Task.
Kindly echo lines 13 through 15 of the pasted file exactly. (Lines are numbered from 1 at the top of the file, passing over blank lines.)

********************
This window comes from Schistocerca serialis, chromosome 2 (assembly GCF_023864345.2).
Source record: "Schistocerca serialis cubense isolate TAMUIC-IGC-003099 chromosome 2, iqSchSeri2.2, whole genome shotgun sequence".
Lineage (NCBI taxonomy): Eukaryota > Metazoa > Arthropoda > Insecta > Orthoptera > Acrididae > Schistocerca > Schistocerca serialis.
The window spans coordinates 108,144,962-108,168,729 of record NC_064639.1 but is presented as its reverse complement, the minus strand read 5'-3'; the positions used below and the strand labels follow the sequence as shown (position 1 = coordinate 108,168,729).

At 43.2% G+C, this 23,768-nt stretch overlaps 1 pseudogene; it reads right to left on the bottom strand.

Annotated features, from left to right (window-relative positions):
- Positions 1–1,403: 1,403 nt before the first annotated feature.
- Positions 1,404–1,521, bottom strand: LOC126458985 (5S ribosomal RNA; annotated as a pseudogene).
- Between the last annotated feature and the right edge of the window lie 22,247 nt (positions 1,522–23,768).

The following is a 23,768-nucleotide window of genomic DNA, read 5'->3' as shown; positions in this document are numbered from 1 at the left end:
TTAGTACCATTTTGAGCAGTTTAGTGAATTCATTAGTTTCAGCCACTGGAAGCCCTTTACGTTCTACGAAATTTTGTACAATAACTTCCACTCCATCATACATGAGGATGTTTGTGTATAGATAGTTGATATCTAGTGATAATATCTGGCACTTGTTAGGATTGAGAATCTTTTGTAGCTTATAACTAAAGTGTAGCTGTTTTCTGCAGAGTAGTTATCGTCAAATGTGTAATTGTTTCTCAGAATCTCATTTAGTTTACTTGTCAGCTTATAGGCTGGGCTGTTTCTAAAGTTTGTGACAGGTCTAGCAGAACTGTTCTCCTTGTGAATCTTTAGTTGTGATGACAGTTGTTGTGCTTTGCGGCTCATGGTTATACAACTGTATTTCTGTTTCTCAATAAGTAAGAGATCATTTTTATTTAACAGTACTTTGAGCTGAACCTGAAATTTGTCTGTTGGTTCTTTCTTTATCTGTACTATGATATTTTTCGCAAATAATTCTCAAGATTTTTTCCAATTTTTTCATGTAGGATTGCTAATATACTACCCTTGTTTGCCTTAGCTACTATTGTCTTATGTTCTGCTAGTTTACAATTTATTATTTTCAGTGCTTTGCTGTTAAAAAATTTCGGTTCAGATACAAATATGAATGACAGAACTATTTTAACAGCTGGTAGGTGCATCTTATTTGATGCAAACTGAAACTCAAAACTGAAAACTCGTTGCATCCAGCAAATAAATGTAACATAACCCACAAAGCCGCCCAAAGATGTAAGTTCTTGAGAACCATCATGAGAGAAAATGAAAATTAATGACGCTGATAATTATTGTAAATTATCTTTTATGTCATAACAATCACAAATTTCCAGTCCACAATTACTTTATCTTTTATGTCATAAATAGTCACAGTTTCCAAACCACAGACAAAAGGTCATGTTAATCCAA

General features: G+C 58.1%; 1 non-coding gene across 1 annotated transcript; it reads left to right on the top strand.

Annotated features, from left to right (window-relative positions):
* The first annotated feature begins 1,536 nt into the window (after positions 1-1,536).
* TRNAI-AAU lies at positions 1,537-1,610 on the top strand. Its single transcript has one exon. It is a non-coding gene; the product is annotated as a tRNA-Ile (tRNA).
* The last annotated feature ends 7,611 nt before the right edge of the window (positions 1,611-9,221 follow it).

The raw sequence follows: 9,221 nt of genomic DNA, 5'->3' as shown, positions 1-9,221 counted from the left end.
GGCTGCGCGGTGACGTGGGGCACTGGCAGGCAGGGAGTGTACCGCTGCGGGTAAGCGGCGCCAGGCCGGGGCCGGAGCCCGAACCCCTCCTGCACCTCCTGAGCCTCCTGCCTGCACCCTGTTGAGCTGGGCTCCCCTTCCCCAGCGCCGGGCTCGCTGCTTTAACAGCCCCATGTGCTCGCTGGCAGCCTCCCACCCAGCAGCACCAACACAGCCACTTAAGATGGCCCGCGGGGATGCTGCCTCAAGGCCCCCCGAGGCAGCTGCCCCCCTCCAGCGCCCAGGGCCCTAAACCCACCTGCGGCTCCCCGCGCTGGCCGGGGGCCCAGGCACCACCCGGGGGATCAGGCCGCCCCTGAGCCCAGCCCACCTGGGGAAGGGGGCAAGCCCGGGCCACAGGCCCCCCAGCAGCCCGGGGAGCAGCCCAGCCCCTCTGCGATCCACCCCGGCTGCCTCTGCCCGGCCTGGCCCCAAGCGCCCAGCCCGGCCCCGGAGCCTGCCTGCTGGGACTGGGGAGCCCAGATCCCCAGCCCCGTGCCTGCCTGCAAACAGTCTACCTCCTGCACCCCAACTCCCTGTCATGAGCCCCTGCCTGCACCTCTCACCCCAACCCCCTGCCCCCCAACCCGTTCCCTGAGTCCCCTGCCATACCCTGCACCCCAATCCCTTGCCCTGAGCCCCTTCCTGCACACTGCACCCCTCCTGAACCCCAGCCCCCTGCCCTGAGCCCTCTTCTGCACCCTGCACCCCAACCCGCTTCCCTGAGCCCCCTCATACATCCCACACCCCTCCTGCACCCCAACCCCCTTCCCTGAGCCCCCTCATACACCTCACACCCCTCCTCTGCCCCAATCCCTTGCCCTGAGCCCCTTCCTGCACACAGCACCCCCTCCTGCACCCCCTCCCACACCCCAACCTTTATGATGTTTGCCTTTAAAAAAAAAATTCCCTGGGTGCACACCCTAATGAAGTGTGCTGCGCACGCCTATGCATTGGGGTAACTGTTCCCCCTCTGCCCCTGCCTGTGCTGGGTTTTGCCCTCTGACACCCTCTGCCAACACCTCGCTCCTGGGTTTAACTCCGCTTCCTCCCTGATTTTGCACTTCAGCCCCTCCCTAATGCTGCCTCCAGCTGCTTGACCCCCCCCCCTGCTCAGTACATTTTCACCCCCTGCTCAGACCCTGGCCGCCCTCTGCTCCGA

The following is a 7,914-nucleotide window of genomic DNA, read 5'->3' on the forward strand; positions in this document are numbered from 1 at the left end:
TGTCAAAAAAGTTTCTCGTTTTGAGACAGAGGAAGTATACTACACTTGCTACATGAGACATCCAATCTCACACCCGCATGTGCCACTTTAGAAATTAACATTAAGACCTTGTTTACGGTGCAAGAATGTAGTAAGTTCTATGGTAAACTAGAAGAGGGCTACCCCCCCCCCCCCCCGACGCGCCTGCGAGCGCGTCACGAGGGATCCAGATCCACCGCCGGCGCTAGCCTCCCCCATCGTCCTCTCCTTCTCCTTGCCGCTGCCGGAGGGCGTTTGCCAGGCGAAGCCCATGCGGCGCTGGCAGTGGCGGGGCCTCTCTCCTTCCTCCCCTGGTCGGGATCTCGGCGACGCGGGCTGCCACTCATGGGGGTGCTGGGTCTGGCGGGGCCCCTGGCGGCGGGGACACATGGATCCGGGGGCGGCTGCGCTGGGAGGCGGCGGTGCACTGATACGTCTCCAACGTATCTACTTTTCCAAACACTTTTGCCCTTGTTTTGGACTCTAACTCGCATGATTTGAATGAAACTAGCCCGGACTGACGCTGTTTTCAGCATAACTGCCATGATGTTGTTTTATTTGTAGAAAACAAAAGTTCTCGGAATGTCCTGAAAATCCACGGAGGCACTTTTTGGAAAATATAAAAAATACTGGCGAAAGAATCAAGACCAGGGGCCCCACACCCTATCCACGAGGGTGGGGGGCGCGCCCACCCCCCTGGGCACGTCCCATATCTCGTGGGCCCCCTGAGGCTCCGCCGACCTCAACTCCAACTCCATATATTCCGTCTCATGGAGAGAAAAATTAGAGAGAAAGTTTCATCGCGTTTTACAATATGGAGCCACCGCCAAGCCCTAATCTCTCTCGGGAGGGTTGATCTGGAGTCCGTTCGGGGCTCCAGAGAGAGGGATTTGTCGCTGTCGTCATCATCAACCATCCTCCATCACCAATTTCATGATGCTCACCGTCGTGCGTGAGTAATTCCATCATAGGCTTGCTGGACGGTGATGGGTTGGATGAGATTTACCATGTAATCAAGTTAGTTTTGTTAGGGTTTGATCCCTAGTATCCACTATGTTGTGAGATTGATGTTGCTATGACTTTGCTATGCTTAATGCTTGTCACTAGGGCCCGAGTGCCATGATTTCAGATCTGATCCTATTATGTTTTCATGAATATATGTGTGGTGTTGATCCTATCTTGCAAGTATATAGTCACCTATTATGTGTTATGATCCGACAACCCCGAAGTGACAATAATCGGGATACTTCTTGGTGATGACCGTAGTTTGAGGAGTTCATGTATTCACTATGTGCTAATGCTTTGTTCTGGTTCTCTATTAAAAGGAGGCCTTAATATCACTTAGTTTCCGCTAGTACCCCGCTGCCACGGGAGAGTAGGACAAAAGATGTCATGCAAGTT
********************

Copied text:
Annotated features, from left to right (window-relative positions):
* The first annotated feature begins 1,536 nt into the window (after positions 1-1,536).
* TRNAI-AAU lies at positions 1,537-1,610 on the top strand. Its single transcript has one exon. It is a non-coding gene; the product is annotated as a tRNA-Ile (tRNA).